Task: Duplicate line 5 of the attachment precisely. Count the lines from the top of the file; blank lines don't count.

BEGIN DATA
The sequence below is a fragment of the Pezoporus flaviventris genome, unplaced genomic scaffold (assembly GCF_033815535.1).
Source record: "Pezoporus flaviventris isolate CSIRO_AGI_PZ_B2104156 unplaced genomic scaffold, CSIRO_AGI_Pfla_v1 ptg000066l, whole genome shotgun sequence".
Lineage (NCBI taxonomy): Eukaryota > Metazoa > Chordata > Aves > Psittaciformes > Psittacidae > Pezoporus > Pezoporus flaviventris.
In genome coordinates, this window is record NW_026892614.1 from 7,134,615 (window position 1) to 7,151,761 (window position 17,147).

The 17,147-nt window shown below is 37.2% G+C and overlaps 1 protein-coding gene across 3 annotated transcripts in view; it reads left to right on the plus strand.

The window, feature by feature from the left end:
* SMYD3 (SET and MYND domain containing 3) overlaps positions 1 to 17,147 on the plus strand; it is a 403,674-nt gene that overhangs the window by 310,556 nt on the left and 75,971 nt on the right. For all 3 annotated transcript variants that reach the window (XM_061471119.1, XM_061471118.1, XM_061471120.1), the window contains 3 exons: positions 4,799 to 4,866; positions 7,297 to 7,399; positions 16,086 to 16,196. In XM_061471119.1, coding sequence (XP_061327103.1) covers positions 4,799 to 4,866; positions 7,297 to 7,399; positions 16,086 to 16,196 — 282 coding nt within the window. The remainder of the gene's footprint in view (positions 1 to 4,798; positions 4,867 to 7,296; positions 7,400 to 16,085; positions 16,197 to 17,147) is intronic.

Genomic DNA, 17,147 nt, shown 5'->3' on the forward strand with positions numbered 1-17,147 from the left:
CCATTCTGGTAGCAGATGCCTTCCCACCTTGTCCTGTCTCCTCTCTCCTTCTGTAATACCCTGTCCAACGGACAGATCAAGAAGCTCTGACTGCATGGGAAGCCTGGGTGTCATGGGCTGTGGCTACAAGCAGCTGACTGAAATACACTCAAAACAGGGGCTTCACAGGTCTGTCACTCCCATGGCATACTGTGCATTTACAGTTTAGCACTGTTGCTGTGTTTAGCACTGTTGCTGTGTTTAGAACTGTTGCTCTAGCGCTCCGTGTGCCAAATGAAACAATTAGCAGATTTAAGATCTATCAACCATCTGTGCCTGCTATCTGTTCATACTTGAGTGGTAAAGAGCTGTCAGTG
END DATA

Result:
The 17,147-nt window shown below is 37.2% G+C and overlaps 1 protein-coding gene across 3 annotated transcripts in view; it reads left to right on the plus strand.